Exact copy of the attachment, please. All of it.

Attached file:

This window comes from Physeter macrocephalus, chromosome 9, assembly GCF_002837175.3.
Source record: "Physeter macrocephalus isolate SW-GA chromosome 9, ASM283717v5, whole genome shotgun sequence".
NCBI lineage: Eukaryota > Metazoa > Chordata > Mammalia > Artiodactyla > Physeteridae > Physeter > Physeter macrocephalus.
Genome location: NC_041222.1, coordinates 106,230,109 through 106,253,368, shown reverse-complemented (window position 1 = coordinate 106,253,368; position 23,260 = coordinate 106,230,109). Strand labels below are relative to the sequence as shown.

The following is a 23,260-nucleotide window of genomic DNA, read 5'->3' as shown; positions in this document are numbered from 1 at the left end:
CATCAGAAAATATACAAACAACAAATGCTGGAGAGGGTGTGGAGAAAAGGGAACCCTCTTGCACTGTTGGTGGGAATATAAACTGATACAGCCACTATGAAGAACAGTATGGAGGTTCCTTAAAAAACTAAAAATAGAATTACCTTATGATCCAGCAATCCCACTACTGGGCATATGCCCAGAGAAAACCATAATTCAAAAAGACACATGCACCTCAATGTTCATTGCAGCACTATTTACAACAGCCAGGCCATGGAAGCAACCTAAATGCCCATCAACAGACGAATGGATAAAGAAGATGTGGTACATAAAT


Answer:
This window comes from Physeter macrocephalus, chromosome 9, assembly GCF_002837175.3.
Source record: "Physeter macrocephalus isolate SW-GA chromosome 9, ASM283717v5, whole genome shotgun sequence".
NCBI lineage: Eukaryota > Metazoa > Chordata > Mammalia > Artiodactyla > Physeteridae > Physeter > Physeter macrocephalus.
Genome location: NC_041222.1, coordinates 106,230,109 through 106,253,368, shown reverse-complemented (window position 1 = coordinate 106,253,368; position 23,260 = coordinate 106,230,109). Strand labels below are relative to the sequence as shown.

The following is a 23,260-nucleotide window of genomic DNA, read 5'->3' as shown; positions in this document are numbered from 1 at the left end:
CATCAGAAAATATACAAACAACAAATGCTGGAGAGGGTGTGGAGAAAAGGGAACCCTCTTGCACTGTTGGTGGGAATATAAACTGATACAGCCACTATGAAGAACAGTATGGAGGTTCCTTAAAAAACTAAAAATAGAATTACCTTATGATCCAGCAATCCCACTACTGGGCATATGCCCAGAGAAAACCATAATTCAAAAAGACACATGCACCTCAATGTTCATTGCAGCACTATTTACAACAGCCAGGCCATGGAAGCAACCTAAATGCCCATCAACAGACGAATGGATAAAGAAGATGTGGTACATAAAT